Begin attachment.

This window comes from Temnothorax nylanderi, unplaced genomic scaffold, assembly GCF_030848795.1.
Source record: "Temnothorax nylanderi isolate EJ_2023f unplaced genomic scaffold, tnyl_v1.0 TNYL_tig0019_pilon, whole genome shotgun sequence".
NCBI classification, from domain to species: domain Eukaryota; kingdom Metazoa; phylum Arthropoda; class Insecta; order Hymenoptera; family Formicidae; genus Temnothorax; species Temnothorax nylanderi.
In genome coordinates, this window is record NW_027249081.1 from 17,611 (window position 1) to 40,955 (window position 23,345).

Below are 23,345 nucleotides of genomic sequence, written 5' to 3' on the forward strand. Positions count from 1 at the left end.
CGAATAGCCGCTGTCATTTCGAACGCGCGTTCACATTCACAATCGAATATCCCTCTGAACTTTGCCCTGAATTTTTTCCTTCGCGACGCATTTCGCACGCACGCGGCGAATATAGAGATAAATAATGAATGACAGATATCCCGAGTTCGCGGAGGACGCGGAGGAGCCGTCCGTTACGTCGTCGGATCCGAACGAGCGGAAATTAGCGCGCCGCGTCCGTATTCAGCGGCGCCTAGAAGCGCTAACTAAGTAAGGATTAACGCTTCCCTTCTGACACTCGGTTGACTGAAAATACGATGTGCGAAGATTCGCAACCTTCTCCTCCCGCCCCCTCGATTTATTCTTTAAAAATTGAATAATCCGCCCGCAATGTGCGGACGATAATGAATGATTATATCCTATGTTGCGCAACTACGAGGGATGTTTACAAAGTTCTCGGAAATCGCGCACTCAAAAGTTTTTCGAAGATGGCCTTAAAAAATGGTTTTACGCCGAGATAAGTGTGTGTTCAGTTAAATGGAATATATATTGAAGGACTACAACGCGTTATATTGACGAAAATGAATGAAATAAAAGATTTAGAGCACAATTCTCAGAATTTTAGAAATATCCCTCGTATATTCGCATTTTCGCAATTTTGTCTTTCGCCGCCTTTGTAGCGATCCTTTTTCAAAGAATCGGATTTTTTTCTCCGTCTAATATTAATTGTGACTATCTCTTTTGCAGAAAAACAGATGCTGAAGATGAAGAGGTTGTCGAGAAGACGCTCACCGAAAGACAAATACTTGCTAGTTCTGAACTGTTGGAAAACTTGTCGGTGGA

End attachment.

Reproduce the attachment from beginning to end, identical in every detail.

This window comes from Temnothorax nylanderi, unplaced genomic scaffold, assembly GCF_030848795.1.
Source record: "Temnothorax nylanderi isolate EJ_2023f unplaced genomic scaffold, tnyl_v1.0 TNYL_tig0019_pilon, whole genome shotgun sequence".
NCBI classification, from domain to species: domain Eukaryota; kingdom Metazoa; phylum Arthropoda; class Insecta; order Hymenoptera; family Formicidae; genus Temnothorax; species Temnothorax nylanderi.
In genome coordinates, this window is record NW_027249081.1 from 17,611 (window position 1) to 40,955 (window position 23,345).

Below are 23,345 nucleotides of genomic sequence, written 5' to 3' on the forward strand. Positions count from 1 at the left end.
CGAATAGCCGCTGTCATTTCGAACGCGCGTTCACATTCACAATCGAATATCCCTCTGAACTTTGCCCTGAATTTTTTCCTTCGCGACGCATTTCGCACGCACGCGGCGAATATAGAGATAAATAATGAATGACAGATATCCCGAGTTCGCGGAGGACGCGGAGGAGCCGTCCGTTACGTCGTCGGATCCGAACGAGCGGAAATTAGCGCGCCGCGTCCGTATTCAGCGGCGCCTAGAAGCGCTAACTAAGTAAGGATTAACGCTTCCCTTCTGACACTCGGTTGACTGAAAATACGATGTGCGAAGATTCGCAACCTTCTCCTCCCGCCCCCTCGATTTATTCTTTAAAAATTGAATAATCCGCCCGCAATGTGCGGACGATAATGAATGATTATATCCTATGTTGCGCAACTACGAGGGATGTTTACAAAGTTCTCGGAAATCGCGCACTCAAAAGTTTTTCGAAGATGGCCTTAAAAAATGGTTTTACGCCGAGATAAGTGTGTGTTCAGTTAAATGGAATATATATTGAAGGACTACAACGCGTTATATTGACGAAAATGAATGAAATAAAAGATTTAGAGCACAATTCTCAGAATTTTAGAAATATCCCTCGTATATTCGCATTTTCGCAATTTTGTCTTTCGCCGCCTTTGTAGCGATCCTTTTTCAAAGAATCGGATTTTTTTCTCCGTCTAATATTAATTGTGACTATCTCTTTTGCAGAAAAACAGATGCTGAAGATGAAGAGGTTGTCGAGAAGACGCTCACCGAAAGACAAATACTTGCTAGTTCTGAACTGTTGGAAAACTTGTCGGTGGA